And though he may be a long-shot to win an active roster spot, given the competition ahead of him, Jenkins feels he's at least making positive strides.

"I've progressed learning the plays, first and foremost, and just knowing my assignments and my role. I'm here to do whatever I have to do to be part of this team."

Friday Afternoon Notes

Weather: Mostly sunny, upper 80s, breezy**

Who's Hot: Randy Moss **The guy just keeps finding new and jaw-dropping ways to catch the ball with one hand with defenders draped all over him.

Who's Not: Mike Wright **Has attended every practice, but hasn't been in pads all week.



]()Play of the Day: Gronkowski TD catch*
During the 2-minute drill, the rookie tight end was clearly winded after running several consecutive deep patterns. But in the red zone, he mustered enough energy to shake safety James Sanders at the goal line and haul in a pass from Brian Hoyer to finish a scoring drive.

  • Eleven players did not suit up for Friday afternoon's workout. Four players donned shorts and t-shirts to work on their rehab with the team's medical staff: running back Thomas Clayton, cornerback Terrence Johnson, and defensive linemen Ron Braceand Mike Wright. Seven others were not seen on the field at all, a usual group that included: wide receiver Matthew Slater, cornerback Leigh Bodden, defensive back Bret Lockett, linebacker Gary Guyton, o-linemen Logan Mankinsand Nick Kaczur, and defensive lineman Ty Warren.
  • On a positive note, three players who had been absent and/or rehabbing were back in full pads: cornerback Jonathan Wilhite, o-lineman Mark LeVoir, and d-lineman Myron Pryor.
  • Early on, the receivers and cornerbacks squared off in 1-on-1 match-ups in the red zone. Randy Moss drew loud cheers from the fans in attendance when he hauled in a nice pass one-handed over Darius Butlerin the back left corner of the end zone, the one closest to where the fans sit. On his next rep, Butler was shaken badly by newly signed receiver Rod Owens, who faked inside, then cut to that same far left corner. Butler bought what Owens was selling, and Owens easily secured the catch for a score. The crowd "ooh-ed" and "aah-ed." Butler defended his next two passes, but almost accidentally. He wasn't facing the ball either time, but the passes hit his body and fell incomplete. After the drill, Butler got some face-to-face advice from Belichick.
  • Rookie free agent Buddy Farnhamfrom nearby Andover, Mass. also made a highlight-worthy, one-handed touchdown grab in that same period. He was matched up on Wilhite on the right side of the formation. At the snap, Farnham stuttered-stepped at the goal line and head-faked to his inside left before darting right on a corner route. Wilhite trailed a step behind as the pass looked like it was going to sail out of bounds. But Farnham timed his jump just right and extended his left arm to get a hand on the ball. He bobbled it for a moment, but then brought it to his body and toe-tapped both feet in bounds for the score.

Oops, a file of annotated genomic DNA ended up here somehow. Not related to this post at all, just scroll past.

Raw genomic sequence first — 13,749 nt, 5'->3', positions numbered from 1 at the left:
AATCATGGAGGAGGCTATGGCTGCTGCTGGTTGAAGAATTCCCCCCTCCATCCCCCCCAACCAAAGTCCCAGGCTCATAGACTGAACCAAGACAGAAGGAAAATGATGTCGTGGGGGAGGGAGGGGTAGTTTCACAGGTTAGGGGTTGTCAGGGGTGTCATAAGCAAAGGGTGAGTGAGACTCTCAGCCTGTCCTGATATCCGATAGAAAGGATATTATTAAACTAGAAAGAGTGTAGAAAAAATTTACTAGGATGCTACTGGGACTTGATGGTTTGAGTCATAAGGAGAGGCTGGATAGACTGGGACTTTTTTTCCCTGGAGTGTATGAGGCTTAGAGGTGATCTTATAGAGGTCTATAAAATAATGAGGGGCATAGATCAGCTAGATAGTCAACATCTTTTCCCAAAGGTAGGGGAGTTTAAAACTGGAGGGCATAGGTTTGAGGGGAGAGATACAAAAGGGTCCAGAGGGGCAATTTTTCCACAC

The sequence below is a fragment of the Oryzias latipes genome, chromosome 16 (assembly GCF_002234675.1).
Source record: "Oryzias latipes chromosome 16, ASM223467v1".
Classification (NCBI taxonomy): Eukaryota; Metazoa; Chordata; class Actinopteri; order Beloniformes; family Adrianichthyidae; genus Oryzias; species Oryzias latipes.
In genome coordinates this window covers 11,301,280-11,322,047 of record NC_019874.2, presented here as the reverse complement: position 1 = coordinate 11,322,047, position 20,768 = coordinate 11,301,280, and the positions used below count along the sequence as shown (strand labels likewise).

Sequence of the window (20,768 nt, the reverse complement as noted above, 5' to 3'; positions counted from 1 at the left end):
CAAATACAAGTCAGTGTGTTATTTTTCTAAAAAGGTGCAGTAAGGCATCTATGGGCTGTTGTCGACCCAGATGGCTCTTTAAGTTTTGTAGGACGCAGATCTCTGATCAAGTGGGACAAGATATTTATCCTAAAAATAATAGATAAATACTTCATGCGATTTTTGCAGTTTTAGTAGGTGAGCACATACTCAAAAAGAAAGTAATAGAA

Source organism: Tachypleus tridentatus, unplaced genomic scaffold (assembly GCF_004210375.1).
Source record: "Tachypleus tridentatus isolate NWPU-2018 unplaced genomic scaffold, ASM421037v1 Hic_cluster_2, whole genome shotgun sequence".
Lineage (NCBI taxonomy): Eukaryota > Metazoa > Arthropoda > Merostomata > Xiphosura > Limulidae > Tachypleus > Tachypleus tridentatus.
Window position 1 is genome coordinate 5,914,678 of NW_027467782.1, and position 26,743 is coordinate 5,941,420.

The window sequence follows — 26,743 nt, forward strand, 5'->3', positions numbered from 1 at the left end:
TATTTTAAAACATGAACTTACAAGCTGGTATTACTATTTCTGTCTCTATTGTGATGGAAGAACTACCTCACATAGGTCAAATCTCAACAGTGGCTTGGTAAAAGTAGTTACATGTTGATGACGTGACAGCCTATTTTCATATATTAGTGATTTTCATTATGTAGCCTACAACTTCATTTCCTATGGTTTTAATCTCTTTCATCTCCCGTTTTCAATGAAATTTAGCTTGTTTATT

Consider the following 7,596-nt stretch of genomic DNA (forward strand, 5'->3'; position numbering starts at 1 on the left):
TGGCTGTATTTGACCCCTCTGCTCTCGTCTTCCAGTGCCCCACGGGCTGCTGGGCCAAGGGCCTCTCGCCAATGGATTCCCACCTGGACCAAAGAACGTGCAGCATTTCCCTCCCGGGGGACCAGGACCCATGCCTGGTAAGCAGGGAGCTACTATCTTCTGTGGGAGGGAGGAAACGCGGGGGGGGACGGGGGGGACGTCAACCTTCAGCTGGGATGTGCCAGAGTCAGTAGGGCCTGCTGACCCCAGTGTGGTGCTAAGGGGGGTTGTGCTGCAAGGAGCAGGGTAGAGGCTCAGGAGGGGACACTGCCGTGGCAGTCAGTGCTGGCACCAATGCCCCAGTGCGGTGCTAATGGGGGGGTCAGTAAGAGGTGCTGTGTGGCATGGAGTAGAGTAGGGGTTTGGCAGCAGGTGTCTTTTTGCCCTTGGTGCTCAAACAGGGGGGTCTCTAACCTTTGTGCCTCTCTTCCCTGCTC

• Cornerback Kyle Arringtoncontinues to improve in pass coverage. He's exhibited quickness, good recovery skills, and is almost always as tight as possible with the receiver. It will be interesting to see, when the officials arrive at camp in the coming days (as is NFL tradition), whether Arrington's tight coverage is flagged or not.
  • Punt team got the bulk of the special teams work, with Patrick Chungserving as personal protector for punter Zoltan Mesko. The rookie Mesko had a decent day kicking. From the back of his own end zone, he unleashed two perfect, booming spirals that sailed 55-60 yards, and two other good boots that didn't turn over, but still traveled some 50 yards. Second time around, Mesko struggled. He appeared to be trying to directional kick from the back of the end zone, but all his kicks went sharply to the right and were significantly shorter than he first half-dozen attempts.
  • Backup QB Brian Hoyer took nearly every snap in team periods this afternoon, while Tom Brady observed, in full pads, from the sideline.
  • [

]()Brandon Tate continued his unofficial streak of making a spectacular catch but landing out of bounds. This time, he extended his body for an overthrown deep ball after getting a step on Devin McCourtydown the right sideline during 11-on-11 action.

  • After scoring on a post pattern with Brandon Meriweathera good two steps behind him, Moss continued running to the roped-off section where spectators sit behind the end zone and celebrated with a fan in the front row. Moss high-fived the guy a couple of times before rushing back to the huddle.
  • During the red zone/goal line period of 11-on-11, Hoyer fired an errant pass over the head of Torry Holt. Immediately, Holt turned his attention, and ire, toward rookie receiver Taylor Price. Holt gave Price a pretty good tongue-lashing and waved his arms in a manner that looked like he was admonishing the rookie for not having run a better route.
  • On both sides of the ball, a lot of the younger and newer players saw significantly more reps during the 2-minute drill and down-and-distance series, which dominated the afternoon practice.